“If we already have that part of our brain that is saying having a drink will help us feel better and then we go to Facebook and all our friends are posting about their ‘quarantinis’ and their Zoom happy hours, it’s very easy for us to justify drinking even when it isn’t serving us.”
Seeing our friends posting about their what they are drinking in lockdown can normalise potentially harmful behaviour (Credit: Getty Images/Javier Hirschfeld)
Instead, she urges people to be honest with themselves and start exploring their motivations for drinking and how it truly makes them feel. Her own experience highlights the inner turmoil that can come from drinking.
Grace developed post-partum depression after the birth of her second son and started to “self-medicate” with alcohol. “Stress fed the drinking and the drinking fed the stress,” she says. “Adding to all of it was a whole level of cognitive dissonance because I was not happy with how much I was drinking and that internal conflict increased my stress which added to my drinking even more.”
Our shields are down
While the health dangers of excessive drinking are fairly well publicised, perhaps one more relevant effect in the midst of a health crisis is that alcohol consumption lowers our immune systems’ ability to fight off infection.
Gianni Testino, from the Alcohological Regional Centre in Genoa, Italy, who led the study says alcohol use “increases the risk of viral infections and the risk of bacterial overlap in the respiratory site”.
“Drinkers have more serious lung infections with assisted ventilation needs,” says Testino.
Trying to 'take your mind off the constant stream of news about Covid-19' is likely to be put yourself at greater risk of the effects of the coronavirus
In research yet to be published, he and his colleagues have also shown that alcohol may increase levels of the ACE-2 protein the coronavirus uses to enter the body’s cells.
Concern over the way people are turning to alcohol during the pandemic – including inaccurate claims circulating that booze can even protect you from Covid-19 – has led the World Health Organization to issue a two-page statement on the topic.
“Avoid alcohol altogether so that you do not undermine your own immune system and health and do not risk the health of others,” it advises. “Heavy alcohol use is a risk factor for acute respiratory distress syndrome (ARDS), one of the most severe complications of COVID-19.”
The Royal College of Psychiatrists in London has also warned that drinking more than 14 units of alcohol a week – equivalent to six pints or six glasses of wine – while trying to “take your mind off the constant stream of news about Covid-19” is likely to be putting yourself at greater risk of the effects of the coronavirus.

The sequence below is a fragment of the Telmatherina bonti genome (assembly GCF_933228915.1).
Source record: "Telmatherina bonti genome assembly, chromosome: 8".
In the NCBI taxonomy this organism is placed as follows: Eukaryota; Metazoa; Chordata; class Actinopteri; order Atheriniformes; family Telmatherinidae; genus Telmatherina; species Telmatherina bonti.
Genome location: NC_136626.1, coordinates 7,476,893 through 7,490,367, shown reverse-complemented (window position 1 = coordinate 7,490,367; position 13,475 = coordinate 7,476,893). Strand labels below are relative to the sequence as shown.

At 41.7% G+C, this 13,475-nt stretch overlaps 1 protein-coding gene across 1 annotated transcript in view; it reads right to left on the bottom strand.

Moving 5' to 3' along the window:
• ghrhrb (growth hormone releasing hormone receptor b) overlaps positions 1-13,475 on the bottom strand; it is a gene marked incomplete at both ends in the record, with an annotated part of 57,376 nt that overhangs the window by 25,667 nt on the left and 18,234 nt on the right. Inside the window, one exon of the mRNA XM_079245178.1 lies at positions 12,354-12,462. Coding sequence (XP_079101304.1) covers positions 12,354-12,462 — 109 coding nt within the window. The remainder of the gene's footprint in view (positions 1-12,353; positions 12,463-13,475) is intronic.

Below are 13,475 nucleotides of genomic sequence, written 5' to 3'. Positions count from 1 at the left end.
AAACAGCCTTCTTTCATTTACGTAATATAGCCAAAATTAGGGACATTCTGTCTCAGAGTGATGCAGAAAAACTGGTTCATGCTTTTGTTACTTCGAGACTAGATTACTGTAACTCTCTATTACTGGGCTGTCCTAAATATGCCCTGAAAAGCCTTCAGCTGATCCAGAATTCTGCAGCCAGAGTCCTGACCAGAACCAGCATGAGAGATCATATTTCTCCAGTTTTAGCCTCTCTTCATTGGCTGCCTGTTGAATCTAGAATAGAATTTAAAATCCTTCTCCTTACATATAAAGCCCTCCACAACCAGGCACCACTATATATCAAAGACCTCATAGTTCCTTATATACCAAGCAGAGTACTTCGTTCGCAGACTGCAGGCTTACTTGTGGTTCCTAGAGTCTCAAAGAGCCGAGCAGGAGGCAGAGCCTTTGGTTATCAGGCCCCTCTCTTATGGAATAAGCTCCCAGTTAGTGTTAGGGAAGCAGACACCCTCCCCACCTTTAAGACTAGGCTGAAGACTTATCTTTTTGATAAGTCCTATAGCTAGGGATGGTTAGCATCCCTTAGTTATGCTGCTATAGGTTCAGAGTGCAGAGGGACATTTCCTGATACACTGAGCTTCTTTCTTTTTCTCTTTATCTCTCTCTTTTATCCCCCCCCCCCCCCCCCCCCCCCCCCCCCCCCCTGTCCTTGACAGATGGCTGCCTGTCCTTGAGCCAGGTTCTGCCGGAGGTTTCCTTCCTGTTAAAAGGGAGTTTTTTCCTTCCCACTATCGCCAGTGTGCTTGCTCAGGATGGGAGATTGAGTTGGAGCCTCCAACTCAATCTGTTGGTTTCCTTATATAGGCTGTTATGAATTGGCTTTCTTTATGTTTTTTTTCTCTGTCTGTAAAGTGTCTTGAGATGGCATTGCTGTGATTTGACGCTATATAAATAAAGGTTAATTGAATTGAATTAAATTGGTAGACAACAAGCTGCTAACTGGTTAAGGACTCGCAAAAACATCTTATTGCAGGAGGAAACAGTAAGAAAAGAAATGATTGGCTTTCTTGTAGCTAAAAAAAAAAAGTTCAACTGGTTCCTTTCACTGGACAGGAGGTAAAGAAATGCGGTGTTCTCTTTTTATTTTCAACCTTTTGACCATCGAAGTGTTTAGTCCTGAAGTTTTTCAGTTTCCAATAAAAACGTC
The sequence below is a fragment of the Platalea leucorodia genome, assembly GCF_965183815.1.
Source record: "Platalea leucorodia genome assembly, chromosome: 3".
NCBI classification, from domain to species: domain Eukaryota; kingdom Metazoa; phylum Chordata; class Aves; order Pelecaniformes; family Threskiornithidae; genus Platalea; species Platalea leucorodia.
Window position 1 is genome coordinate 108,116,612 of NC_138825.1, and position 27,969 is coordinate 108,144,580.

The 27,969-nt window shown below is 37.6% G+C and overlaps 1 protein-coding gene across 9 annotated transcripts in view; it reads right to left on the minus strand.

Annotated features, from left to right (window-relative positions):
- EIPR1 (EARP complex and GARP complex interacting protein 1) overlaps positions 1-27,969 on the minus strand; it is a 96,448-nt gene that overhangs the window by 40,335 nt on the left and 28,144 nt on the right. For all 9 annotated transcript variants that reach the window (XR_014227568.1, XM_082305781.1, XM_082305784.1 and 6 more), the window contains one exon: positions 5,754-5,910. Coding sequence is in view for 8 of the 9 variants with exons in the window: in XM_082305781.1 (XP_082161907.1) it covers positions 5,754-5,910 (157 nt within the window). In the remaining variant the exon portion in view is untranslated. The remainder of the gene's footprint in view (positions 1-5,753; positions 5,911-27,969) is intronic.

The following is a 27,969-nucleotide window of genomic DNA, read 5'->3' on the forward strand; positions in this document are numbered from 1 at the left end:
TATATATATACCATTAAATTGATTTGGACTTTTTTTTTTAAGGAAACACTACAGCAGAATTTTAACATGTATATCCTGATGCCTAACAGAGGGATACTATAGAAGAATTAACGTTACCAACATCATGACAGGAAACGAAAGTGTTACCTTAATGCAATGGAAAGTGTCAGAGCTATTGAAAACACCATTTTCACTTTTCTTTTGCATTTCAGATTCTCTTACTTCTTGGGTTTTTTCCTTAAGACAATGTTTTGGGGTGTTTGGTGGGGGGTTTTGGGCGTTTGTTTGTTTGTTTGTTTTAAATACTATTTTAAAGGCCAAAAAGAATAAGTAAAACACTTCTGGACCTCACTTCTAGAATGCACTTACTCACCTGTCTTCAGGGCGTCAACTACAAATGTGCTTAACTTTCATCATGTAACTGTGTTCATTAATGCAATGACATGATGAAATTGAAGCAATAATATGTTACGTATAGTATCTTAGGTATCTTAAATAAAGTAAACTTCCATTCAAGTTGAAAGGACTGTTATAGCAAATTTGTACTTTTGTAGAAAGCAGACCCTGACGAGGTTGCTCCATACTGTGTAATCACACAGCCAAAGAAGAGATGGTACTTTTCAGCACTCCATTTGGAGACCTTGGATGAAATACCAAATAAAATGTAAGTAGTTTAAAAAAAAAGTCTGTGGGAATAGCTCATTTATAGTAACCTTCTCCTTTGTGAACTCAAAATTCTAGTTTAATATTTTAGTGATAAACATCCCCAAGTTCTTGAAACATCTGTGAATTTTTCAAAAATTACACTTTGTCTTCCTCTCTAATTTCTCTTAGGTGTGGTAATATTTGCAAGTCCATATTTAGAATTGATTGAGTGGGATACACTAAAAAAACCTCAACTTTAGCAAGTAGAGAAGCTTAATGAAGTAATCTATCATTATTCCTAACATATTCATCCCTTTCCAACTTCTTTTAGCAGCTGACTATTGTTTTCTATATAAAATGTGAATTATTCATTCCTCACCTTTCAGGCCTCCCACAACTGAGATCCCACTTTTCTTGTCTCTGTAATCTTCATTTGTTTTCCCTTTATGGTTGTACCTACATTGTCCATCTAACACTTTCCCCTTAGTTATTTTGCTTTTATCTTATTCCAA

The disruption and fear caused by the coronavirus pandemic has led to a degree of collective anxiety (Credit: Getty Images/Javier Hirschfeld)
Being acutely intoxicated is also bad news for those in confined domestic spaces. Farrell says that apart from an increase in alcohol-related accidents, there’s a higher likelihood of conflict. “If someone is already short fused and in a difficult relationship alcohol is often paraffin on a fire to these sorts of situations,” he says.
The United Nations has warned of a surge in domestic violence across the world during quarantine, with calls to helplines in China up threefold compared to the same period last year. In the Lebanon and Malaysia, the number of calls doubled. Domestic violence-related deaths during lockdown were reported in the UK, France, Spain, Japan and Italy, among other countries.
There are also concerns that this shift in our drinking behaviour could have implications further down the line. “Acute social change it’s always associated with destabilised behaviour,” says Farrell. With so much of our lives being disrupted – economically, sociologically, psychologically and physically – could we be picking up drinking habits that will be hard to shift?
Some countries, such as South Africa, India, Sri Lanka and Greenland, are so concerned about the growth of alcohol use during lockdown that they have banned the sale of alcohol altogether. But this is not without its problems. For those with serious alcohol addiction, withdrawal symptoms can range from tremors, hallucinations, seizures and even lead to fatalities. In India, several people have died either from taking their own lives because of the lack of alcohol or drinking poisonous pure methyl-alcohol – found in anti-freeze and paint thinners – out of sheer desperation.
There are concerns that rising levels of drinking may go hand-in-hand with increased domestic violence (Credit: Alamy/Javier Hirschfeld)
But even where alcohol is available, the figures don’t necessarily tell the full story. Matt Parker, a senior lecturer in neuroscience at the University of Portsmouth in the UK, is running a research group on stress and alcohol use. He points to a recent study from Alcohol Change UK which showed that a third of people were consuming less alcohol, and only a fifth were drinking more. “This is particularly alarming as it would seem that the spike in alcohol sales is being driven by a relatively low proportion of people,” he says.
For those who are in recovery or already struggling with alcohol dependency, this could also potentially be a triggering time.
Parker’s research has shown that people who have particular traits that put them at risk of addiction (particularly people who are ‘impulsive’, meaning they have difficulties acting in a reflective manner), are more at risk of stress-induced alcohol use. “A particular worry is people that have struggles with addictions, either currently or in the past, as there is a possibility that they could ‘relapse’,” he says.
The good news is that there is still help available for those that want it.
It would seem that the spike in alcohol sales is being driven by a relatively low proportion of people – Matt Parker
Farrell explains that many of the more traditional recovery services (such as Alcoholics Anonymous) are going online to offer support. He hopes that more people might engage with these sorts of services rather than going to a face-to-face meeting, which can act as a barrier to people seeking help – especially in the age of Covid-19.
“It takes something like 15+ years from the time a person develops a significant alcohol problem to seek help,” he says. Farrell hopes that increased availability of online interventions might help people to change their drinking habits much sooner.
With luck, most of us will find other ways to cope with the changes in our lives that do not involve alcohol. Annie Grace certainly believes it may be an opportunity to improve ourselves.
“Hardship elevates people,” says Grace. “It is through pressure and intensity that we are forced to grow and that can be a really beautiful thing.”